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S.C, immigration and ‘Us vs. them’

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Phil Noble

First things first: every nation must secure and control its borders. This is not political rhetoric or an ideological judgment, but a simple geo-political fact.

Whether it’s the Ukraine and invading Russians, Japan defending obscure costal islands or ancient Rome resisting Hannibal and his elephants coming over the Alps from Carthage, it is exactly the same. A nation’s borders must be secure.

We, in the United States, need to do this with our southern border with Mexico. We can argue over the need for a fence, or electronic monitoring, or the National Guard holding hands on the banks of the Rio Grande – but whatever it takes we must be able to control and secure our borders.

That said, one of the great tragedies of the current “children’s crisis” is how it is being used to whip up unfounded fears, prejudices and outright hatred.

Our daily newspapers, TV news reports and the Internet are full of stories of the current crisis of children coming over the border. Yes, the crisis is real and though the numbers seem to be declining in the last couple of weeks, clearly we can’t control our borders and this is a serious problem.

But what is equally troubling is that this children’s crisis has sparked a wave of knee-jerk, ideologically-driven protests that have no basis in fact, as well as an even more troubling wave of sleazy politicians who are pandering to the worst instincts and fears of the anti-immigrant protesters.

The reaction of too many politicians has been to “blame the children,” when in reality, it is we in the U.S. who must accept a good portion of the blame. Clearly the general poverty south of the border is an ever-present motivation for many to cross into the United States, even if they have to do so illegally. This is why people have come to America – legally and illegally – since the birth of our nation.

But what politicians won’t talk about is that what seems to have sparked this latest children’s crisis is the takeover of whole neighborhoods and cites throughout Central America by drug gangs. These gangs demand that kids join their criminal enterprises – and their wars with other drug gangs – or in many cases be killed outright. Thus, many of these frightened children flee north. Increasingly, responsible national media are documenting this as one of the root causes of the current crisis.

The hard truth that no one talks about is that these drug wars are fought over filling the insatiable demand for illegal drugs by us in the U.S. If there were no demand for drugs, there would be no drug wars. When was the last time you heard a politician talk about this? It’s easier to blame the children.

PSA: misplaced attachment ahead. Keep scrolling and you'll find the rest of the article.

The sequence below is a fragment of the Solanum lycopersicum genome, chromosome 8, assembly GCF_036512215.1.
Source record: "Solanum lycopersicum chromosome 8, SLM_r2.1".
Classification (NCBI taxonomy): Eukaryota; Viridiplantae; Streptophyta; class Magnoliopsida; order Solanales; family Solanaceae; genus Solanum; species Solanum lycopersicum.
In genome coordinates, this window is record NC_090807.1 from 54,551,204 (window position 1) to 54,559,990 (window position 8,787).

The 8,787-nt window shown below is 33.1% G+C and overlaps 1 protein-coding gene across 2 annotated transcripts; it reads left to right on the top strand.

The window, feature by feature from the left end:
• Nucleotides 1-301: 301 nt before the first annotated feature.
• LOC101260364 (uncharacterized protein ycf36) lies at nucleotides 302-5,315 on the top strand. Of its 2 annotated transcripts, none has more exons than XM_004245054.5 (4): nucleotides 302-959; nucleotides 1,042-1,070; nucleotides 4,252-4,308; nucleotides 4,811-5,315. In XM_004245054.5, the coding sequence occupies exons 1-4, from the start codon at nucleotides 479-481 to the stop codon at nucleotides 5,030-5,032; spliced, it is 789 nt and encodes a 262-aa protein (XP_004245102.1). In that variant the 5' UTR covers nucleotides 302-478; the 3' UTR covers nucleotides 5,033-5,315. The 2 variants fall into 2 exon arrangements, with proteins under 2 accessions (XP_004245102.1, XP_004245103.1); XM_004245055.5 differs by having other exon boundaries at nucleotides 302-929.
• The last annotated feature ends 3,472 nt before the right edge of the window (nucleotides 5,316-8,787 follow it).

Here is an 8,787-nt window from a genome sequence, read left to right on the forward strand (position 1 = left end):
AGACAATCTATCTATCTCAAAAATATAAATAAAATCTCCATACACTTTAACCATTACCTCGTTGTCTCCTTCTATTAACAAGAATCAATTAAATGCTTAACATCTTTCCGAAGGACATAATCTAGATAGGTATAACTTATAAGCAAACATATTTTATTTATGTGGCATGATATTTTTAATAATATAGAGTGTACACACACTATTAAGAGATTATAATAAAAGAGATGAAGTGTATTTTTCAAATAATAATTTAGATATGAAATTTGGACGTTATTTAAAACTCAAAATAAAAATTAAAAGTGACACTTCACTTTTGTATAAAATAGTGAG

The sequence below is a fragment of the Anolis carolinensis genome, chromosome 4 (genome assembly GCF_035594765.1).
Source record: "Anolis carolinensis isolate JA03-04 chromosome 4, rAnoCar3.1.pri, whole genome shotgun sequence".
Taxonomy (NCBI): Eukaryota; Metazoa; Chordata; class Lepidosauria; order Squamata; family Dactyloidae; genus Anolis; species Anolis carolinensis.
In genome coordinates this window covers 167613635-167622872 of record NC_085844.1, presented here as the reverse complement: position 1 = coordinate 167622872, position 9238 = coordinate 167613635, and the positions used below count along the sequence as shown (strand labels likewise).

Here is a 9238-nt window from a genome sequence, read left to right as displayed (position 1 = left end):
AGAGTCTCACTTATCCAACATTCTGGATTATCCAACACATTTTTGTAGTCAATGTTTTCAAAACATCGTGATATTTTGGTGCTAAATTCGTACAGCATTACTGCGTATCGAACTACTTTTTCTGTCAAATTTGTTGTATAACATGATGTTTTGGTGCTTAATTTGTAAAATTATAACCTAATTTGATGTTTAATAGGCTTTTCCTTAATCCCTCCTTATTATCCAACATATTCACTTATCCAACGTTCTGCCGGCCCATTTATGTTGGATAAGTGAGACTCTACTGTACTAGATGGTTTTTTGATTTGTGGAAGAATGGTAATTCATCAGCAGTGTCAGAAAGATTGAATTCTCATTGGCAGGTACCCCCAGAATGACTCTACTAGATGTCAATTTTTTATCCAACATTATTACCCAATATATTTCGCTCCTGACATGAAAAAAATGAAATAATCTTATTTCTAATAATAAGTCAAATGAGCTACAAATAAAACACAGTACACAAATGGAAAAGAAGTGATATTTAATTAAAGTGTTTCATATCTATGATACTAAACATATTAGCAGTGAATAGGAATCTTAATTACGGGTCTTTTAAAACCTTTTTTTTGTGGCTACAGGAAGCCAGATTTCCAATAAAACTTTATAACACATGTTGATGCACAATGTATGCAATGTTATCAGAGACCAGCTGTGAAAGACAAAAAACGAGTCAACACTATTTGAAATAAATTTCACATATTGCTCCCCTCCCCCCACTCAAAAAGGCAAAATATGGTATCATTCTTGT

What’s lacking are politicians of either party that will stand up and tell the truth about the current crisis and it causes – and not simply indulge in pandering.

This is not new in our state and national history and it’s not just about brown or black or others with different skin color. It’s about “us vs them” – us (who have been here for a while) vs. them (who just arrived).

My family is Scots-Irish; they came to the Upcountry of our state in the 1750s. If you had asked, they’d have told you that they were farmers by tradition, South Carolinians by choice, hard-working and self-reliant by temperament, and Presbyterian by the grace of God. And so they were. But the fine upstanding people of Charleston who had been in South Carolina for a while did not see it that way. One newspaper went so far as to call these newly-arriving Scots-Irish “the scum of two nations.” Us vs. them.

And throughout our country’s history, each new immigrant group has had to fight their way through this prejudice and bias of the “us” who were already here. The Russians, Italians, Poles, Germans, Africans, Greeks and Chinese have all experienced the same fate.

Somehow we seem to have lost sight of our single and most basic shared history as Americans – we are all us. President Franklin Roosevelt said it best when he began a 1939 speech to the Daughters of the American Revolution with the words, “My fellow immigrants…”

So much for political pandering.

For too many, it is a slippery slope from denigrating “them” to their somehow becoming less than human. The denigration of “them” is just one step away from discrimination, then to abuse, and on to hate crime and worse.

Hyperbole you say? Well, there are people in our state today who personally witnessed the lynching of our fellow South Carolinians.

Yes, we can solve this crisis and yes we can control our borders.

But when you see the news reports, remember: these are children and this is America. Let’s not forget who we are as a nation, and who made us the great nation we are today.

It was us – all of us – however and whenever we got here.

Phil Noble is president of the S.C. New Democrats